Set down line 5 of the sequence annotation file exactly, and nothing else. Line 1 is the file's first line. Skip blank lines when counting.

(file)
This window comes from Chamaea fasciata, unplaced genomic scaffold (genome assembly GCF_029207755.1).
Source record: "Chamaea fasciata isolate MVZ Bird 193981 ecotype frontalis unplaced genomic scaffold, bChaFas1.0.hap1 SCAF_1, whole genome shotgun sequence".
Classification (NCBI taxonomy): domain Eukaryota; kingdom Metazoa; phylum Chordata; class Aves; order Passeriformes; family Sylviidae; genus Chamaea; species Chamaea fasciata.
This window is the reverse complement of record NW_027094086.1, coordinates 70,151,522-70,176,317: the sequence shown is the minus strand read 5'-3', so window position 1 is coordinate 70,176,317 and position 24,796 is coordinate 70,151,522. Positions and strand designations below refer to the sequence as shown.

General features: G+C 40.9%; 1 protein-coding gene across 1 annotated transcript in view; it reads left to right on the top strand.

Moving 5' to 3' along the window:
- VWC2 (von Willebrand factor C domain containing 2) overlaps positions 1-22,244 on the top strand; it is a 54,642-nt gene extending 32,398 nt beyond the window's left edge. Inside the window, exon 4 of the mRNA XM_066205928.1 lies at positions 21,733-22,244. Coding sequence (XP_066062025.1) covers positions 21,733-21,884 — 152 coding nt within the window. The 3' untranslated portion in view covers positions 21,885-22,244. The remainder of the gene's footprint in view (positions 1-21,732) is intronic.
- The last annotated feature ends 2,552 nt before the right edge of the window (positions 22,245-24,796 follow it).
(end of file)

General features: G+C 40.9%; 1 protein-coding gene across 1 annotated transcript in view; it reads left to right on the top strand.